Kristen Stewart Talks Love, Fame And Grilled Cheese With Harper’s Bazaar

feature image via Tom Craig/Harper’s Bazaar

Our friend and yours Kristen Stewart has graced the cover of Harper’s Bazaar‘s September issue, thus marking the third time she’s been the magazine’s cover story. In the accompanying interview, our favorite sulky celesbian opens up about her experiences dating in the public eye, her increasing openness about her sexuality and her evolving views on fame.

Every single day in my Google alerts, I receive at least one questionable tabloid article about how Kristen and former Twilight costar Robert Pattinson are secretly conspiring to get back together (despite having not dated each other for several years and being in apparently happy relationships with other people). Still, the press are obsessed with getting Bella and Edward back together, and what Kristen’s fluid sexuality means for her past, current and future relationships. When asked if she’d ever date men again, Stewart appeared completely open to the possibility. “Yeah, totally. Definitely… Some people aren’t like that. Some people know that they like grilled cheese and they’ll eat it every day for the rest of their lives. I want to try everything. If I have grilled cheese once I’m like, ‘That was cool, what’s next?'”

Lest one dismiss her past relationships with fellow celebrities as being manufactured or discarded as easily as grilled cheese sandwiches of the past, Stewart is happy to clarify. “I’ve been deeply in love with everyone I’ve dated,” she insists. “Did you think I was faking it? I’ve always really embraced a duality. And really, truly, believed in it and never felt confused or struggling. I just didn’t like getting made fun of.”

Stewart has a well-documented history of being uncomfortable with her notoriety, as her relationships, style and sexuality have been painstakingly dissected by the public for most her adult life. “Fame is valued quite ridiculously. So then there’s this idea that you’re beholden in some way, and I resent that. And it comes across like I’m ungrateful or something but, actually, I just find it weird to talk to the general public as a whole. Like, you can relate to a person, you can relate to an individual, but addressing the world at large is something that just perplexes me.”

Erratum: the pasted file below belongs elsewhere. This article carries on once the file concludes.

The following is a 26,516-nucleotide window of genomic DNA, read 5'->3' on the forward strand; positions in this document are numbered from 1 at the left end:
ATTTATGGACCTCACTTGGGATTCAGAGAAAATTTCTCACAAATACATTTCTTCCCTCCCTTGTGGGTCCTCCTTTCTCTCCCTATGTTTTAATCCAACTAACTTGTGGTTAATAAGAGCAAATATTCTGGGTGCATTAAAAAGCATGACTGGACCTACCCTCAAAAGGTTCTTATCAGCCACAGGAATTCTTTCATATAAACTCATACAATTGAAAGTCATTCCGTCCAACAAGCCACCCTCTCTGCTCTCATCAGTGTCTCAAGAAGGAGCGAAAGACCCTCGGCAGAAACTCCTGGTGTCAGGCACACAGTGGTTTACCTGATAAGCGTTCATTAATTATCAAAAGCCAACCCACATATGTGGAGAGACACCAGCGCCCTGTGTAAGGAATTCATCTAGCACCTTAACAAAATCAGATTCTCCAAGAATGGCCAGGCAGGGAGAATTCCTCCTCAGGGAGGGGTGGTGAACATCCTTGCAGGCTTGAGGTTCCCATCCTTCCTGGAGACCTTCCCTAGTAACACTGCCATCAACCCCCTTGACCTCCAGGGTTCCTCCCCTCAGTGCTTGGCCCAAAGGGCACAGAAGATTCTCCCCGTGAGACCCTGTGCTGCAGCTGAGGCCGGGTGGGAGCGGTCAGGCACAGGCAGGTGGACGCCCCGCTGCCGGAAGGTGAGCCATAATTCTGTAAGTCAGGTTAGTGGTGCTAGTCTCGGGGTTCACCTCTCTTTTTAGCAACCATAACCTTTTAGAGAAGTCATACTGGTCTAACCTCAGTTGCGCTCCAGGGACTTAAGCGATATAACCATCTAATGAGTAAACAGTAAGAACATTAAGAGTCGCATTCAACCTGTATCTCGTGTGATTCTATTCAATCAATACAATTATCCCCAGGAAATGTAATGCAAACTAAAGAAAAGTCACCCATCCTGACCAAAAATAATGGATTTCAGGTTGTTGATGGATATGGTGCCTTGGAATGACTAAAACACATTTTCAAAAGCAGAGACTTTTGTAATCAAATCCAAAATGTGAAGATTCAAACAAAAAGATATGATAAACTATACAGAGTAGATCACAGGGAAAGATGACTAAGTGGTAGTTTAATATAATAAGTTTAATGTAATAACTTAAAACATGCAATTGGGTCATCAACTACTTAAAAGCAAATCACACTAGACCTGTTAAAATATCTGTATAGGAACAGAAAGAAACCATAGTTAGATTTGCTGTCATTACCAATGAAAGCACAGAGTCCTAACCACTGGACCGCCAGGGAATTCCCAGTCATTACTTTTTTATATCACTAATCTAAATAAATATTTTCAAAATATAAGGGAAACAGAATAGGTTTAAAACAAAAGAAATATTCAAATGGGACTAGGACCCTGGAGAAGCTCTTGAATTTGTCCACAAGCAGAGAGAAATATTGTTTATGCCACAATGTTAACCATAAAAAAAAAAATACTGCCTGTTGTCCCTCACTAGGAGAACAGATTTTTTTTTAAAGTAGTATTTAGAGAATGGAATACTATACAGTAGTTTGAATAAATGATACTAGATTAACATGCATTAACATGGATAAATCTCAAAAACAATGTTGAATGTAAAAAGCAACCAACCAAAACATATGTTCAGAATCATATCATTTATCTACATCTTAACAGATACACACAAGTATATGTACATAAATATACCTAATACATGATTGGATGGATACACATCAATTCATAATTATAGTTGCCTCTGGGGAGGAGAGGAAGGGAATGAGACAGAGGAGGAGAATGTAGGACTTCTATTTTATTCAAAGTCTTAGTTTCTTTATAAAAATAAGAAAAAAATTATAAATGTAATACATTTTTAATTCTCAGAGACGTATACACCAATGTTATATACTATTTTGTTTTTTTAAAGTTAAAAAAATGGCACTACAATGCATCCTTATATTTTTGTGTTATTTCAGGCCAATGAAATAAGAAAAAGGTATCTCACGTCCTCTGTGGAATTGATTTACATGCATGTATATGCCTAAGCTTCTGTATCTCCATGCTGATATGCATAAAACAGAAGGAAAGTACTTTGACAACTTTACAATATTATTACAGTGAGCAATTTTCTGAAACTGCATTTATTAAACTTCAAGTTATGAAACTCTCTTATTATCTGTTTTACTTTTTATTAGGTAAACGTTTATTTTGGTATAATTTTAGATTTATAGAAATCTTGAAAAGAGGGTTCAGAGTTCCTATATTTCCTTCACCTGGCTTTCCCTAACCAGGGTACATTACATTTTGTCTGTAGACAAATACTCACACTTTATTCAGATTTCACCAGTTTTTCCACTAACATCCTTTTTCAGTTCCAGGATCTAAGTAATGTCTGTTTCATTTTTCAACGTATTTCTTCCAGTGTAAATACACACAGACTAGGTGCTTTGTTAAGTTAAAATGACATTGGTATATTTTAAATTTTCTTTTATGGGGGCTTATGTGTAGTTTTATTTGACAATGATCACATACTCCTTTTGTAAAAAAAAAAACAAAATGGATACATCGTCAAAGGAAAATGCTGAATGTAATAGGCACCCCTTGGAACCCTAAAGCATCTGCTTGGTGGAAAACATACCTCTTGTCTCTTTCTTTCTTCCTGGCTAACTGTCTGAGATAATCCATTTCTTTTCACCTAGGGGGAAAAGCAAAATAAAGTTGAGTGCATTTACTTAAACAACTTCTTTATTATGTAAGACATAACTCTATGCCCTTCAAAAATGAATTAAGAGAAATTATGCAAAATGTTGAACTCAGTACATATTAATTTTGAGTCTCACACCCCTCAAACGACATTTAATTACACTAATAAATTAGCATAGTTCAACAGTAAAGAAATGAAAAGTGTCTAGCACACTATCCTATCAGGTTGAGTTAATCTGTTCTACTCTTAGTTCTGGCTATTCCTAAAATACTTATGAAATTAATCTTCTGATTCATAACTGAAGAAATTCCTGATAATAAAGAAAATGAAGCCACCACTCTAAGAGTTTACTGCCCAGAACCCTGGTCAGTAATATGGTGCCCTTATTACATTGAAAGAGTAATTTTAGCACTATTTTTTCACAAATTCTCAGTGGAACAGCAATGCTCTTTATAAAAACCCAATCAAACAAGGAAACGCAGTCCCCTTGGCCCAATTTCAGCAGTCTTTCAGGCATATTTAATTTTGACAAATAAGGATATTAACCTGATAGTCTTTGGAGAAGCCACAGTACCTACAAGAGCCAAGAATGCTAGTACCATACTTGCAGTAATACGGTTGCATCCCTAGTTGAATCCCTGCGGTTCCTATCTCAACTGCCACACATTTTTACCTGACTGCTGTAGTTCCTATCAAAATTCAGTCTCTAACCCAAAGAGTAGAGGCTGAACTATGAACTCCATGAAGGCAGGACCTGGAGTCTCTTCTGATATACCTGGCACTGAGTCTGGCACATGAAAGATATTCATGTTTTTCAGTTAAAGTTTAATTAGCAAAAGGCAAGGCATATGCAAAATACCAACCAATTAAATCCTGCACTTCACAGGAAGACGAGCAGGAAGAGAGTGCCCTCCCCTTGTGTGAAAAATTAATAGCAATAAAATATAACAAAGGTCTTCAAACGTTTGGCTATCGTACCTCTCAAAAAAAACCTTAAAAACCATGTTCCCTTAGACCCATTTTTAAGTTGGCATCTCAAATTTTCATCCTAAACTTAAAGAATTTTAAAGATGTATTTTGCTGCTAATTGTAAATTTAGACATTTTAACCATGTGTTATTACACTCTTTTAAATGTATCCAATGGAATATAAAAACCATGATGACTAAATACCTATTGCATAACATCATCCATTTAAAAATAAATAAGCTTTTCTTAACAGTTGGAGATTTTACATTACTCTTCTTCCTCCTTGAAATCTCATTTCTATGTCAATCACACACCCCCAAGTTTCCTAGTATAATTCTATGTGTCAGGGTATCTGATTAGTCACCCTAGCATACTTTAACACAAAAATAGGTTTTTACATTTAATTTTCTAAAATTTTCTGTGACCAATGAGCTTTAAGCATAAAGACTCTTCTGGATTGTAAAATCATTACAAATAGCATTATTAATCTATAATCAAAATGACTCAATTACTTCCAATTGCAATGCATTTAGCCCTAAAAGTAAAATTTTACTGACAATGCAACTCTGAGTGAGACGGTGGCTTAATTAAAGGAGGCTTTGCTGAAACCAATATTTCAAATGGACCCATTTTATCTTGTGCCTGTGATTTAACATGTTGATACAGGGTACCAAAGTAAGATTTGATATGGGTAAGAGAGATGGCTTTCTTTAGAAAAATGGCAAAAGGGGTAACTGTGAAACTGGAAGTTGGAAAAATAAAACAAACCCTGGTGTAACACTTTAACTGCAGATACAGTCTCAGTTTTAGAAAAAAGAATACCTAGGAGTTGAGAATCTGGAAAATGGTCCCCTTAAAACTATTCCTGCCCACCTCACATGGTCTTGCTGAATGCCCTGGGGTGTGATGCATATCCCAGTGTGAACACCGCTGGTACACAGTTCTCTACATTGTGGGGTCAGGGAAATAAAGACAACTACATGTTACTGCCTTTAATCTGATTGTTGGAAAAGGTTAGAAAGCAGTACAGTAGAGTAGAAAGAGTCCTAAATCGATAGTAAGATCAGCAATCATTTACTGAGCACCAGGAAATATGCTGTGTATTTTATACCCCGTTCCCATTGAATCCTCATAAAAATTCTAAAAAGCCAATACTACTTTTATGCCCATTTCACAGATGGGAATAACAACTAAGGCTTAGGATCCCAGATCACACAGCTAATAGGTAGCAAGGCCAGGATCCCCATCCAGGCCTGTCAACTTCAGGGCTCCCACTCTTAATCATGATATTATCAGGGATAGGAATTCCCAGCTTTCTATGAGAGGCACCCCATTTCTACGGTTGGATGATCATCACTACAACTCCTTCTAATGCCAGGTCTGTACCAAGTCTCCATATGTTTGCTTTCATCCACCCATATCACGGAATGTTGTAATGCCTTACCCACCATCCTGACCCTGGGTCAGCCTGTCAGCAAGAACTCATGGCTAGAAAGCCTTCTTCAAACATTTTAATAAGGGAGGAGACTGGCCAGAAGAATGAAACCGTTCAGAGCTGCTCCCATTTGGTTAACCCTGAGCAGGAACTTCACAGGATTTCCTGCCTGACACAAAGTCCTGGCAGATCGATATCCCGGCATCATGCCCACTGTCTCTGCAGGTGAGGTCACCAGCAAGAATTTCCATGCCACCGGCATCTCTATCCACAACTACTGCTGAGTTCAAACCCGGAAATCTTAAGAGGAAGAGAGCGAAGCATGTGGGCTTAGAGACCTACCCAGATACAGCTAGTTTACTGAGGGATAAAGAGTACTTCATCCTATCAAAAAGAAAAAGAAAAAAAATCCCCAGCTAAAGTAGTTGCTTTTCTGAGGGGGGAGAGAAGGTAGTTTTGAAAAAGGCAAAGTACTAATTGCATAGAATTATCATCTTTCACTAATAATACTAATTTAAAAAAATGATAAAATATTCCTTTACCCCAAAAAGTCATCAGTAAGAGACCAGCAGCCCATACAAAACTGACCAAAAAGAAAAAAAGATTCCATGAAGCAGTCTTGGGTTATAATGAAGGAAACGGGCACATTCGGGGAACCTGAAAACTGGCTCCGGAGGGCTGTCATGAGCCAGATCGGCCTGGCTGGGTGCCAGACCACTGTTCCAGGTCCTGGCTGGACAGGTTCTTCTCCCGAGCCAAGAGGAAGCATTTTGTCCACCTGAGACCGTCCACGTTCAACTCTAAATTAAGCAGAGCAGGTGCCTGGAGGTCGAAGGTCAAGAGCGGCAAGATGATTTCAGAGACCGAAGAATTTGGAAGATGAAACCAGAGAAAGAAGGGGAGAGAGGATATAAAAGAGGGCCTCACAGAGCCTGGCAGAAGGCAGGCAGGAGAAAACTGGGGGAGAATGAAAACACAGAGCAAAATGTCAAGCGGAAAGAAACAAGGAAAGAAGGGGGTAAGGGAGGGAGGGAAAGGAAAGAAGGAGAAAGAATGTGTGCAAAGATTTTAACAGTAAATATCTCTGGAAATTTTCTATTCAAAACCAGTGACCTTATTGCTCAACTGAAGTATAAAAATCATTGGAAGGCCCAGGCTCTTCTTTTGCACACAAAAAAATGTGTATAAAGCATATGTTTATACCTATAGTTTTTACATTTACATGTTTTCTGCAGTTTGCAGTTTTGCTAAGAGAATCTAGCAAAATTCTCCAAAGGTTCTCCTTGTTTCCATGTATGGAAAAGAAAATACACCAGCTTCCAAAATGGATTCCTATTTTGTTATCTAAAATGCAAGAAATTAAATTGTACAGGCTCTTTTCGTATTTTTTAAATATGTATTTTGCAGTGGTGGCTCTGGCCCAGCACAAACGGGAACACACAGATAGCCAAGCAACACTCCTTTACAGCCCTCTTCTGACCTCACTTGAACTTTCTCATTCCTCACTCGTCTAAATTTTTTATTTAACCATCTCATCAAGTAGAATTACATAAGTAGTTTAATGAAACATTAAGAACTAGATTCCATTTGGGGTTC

As a child actor, Kristen was widely dismissed as “a total tomboy,” a label she struggled to feel comfortable with. She was teased in school, “…and it actually really hurt my feelings, like badly. Like, I remember being in the sixth grade [aged 11] and [people would say] ‘Kristen looks like a man. You’re a boy’, or whatever, and I was so offended, horrified and embarrassed. Now I look back on it and I’m like, ‘Girl, be proud of that!'”

When Harper’s asked if the sullen actress feels that she suffers from Resting Bitch Face, she replied in the affirmative. “Completely. I’m really not introverted — I’m just not acting all the time, which is what it would take to look like how people expect famous people to behave.” She also expressed frustration with how often she’s been described as a bitch by journalists, particularly male journalists: “Men cannot say ‘bitch’ anymore, I’m sorry. Say something different. Say, ‘You’re rude,’ say, ‘You’re a dick,’ whatever. Just to say, ‘Oh that bitch.’ You can’t say that because there’s nothing I could say to you, there’s no retort that would be equal to that, therefore it’s demeaning and literally on par with… something homophobic or something racist.”